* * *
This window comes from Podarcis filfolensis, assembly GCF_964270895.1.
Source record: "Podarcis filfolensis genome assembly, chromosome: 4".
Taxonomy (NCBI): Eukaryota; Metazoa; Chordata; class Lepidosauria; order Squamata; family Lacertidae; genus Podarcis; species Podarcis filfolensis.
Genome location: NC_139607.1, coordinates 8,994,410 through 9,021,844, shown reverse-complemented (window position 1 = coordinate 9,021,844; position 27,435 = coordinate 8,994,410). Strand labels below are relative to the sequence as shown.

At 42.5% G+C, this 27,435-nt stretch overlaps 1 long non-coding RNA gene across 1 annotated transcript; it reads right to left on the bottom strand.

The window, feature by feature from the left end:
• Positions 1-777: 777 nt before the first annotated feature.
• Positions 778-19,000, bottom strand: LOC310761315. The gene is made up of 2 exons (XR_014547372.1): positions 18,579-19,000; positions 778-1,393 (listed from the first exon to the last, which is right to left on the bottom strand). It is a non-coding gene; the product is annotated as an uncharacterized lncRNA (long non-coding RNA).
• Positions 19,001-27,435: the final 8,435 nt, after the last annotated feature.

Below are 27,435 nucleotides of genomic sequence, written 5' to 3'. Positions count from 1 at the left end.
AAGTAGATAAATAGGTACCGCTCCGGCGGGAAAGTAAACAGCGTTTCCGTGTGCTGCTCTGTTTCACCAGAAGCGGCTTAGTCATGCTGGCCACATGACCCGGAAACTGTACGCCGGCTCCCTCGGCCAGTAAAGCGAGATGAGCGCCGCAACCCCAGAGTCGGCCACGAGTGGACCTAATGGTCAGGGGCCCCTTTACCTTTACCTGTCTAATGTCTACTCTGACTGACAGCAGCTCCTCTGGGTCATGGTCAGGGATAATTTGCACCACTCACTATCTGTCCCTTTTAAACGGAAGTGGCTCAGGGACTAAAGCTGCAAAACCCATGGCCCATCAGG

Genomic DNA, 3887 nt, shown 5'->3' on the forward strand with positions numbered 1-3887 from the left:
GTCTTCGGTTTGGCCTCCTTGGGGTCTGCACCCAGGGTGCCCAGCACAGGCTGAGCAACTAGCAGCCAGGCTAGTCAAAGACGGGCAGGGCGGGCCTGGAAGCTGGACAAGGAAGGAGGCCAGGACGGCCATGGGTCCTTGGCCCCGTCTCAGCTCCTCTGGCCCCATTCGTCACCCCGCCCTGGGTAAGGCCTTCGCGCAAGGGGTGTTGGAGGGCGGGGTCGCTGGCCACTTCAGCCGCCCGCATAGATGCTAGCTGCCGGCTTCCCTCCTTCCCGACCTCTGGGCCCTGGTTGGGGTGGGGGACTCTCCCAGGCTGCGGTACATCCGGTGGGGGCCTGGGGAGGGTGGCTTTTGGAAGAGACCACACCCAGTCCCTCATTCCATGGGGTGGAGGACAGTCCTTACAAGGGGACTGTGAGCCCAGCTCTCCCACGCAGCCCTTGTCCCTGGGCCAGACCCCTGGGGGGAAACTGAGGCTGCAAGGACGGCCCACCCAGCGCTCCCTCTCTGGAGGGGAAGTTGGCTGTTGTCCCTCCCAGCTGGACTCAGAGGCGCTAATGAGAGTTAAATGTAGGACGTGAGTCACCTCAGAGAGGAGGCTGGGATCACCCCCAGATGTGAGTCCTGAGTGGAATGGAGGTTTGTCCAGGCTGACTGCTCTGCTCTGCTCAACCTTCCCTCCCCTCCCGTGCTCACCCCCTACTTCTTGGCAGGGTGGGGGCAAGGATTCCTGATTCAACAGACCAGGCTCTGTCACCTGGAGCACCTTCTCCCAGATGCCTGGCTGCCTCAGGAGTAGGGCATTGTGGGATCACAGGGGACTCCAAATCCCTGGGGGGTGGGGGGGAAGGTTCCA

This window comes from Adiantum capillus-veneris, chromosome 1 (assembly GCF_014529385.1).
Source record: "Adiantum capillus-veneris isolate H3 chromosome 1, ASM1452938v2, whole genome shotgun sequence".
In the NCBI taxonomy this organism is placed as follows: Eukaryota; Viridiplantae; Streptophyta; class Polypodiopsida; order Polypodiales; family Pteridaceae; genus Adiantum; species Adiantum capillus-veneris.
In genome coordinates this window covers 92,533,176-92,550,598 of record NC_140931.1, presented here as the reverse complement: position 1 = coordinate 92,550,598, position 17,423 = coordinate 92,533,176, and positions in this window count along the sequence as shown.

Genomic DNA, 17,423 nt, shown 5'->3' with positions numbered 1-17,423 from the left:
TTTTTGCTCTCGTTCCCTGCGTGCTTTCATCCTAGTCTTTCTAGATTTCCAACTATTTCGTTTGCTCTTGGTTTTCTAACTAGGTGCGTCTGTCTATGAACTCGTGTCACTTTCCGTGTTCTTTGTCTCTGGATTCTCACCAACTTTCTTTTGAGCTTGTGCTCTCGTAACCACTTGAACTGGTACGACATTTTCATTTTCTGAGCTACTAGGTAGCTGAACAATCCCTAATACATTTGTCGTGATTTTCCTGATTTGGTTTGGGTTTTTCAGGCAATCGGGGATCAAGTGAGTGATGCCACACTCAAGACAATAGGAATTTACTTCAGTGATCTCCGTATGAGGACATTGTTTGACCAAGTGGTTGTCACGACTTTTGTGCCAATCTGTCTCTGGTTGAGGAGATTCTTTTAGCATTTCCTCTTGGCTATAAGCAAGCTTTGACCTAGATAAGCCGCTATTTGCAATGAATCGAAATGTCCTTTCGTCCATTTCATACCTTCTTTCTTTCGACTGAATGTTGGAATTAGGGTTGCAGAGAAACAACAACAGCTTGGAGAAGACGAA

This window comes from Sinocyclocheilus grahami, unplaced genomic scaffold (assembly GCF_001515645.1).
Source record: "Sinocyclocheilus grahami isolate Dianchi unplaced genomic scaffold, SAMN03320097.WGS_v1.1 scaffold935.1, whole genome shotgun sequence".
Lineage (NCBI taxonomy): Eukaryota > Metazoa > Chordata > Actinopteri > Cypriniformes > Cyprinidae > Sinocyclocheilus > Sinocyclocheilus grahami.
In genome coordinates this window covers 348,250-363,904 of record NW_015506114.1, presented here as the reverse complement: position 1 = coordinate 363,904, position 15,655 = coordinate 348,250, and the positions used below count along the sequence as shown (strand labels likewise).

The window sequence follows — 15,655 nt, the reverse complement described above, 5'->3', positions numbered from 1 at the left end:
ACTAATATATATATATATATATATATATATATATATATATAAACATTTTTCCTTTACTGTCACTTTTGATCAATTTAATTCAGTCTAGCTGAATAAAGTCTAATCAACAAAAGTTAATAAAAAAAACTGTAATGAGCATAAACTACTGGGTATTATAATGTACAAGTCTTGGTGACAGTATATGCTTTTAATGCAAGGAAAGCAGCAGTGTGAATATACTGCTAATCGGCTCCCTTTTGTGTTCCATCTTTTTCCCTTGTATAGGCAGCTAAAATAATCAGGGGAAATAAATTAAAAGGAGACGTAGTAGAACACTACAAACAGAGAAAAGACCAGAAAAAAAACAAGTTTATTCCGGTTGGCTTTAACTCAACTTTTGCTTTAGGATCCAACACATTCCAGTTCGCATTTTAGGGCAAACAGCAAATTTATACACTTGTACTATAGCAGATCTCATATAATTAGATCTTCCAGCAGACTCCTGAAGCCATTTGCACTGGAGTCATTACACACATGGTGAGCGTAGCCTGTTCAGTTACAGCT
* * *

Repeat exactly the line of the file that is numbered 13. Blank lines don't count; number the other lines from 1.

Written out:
GTCTTCGGTTTGGCCTCCTTGGGGTCTGCACCCAGGGTGCCCAGCACAGGCTGAGCAACTAGCAGCCAGGCTAGTCAAAGACGGGCAGGGCGGGCCTGGAAGCTGGACAAGGAAGGAGGCCAGGACGGCCATGGGTCCTTGGCCCCGTCTCAGCTCCTCTGGCCCCATTCGTCACCCCGCCCTGGGTAAGGCCTTCGCGCAAGGGGTGTTGGAGGGCGGGGTCGCTGGCCACTTCAGCCGCCCGCATAGATGCTAGCTGCCGGCTTCCCTCCTTCCCGACCTCTGGGCCCTGGTTGGGGTGGGGGACTCTCCCAGGCTGCGGTACATCCGGTGGGGGCCTGGGGAGGGTGGCTTTTGGAAGAGACCACACCCAGTCCCTCATTCCATGGGGTGGAGGACAGTCCTTACAAGGGGACTGTGAGCCCAGCTCTCCCACGCAGCCCTTGTCCCTGGGCCAGACCCCTGGGGGGAAACTGAGGCTGCAAGGACGGCCCACCCAGCGCTCCCTCTCTGGAGGGGAAGTTGGCTGTTGTCCCTCCCAGCTGGACTCAGAGGCGCTAATGAGAGTTAAATGTAGGACGTGAGTCACCTCAGAGAGGAGGCTGGGATCACCCCCAGATGTGAGTCCTGAGTGGAATGGAGGTTTGTCCAGGCTGACTGCTCTGCTCTGCTCAACCTTCCCTCCCCTCCCGTGCTCACCCCCTACTTCTTGGCAGGGTGGGGGCAAGGATTCCTGATTCAACAGACCAGGCTCTGTCACCTGGAGCACCTTCTCCCAGATGCCTGGCTGCCTCAGGAGTAGGGCATTGTGGGATCACAGGGGACTCCAAATCCCTGGGGGGTGGGGGGGAAGGTTCCA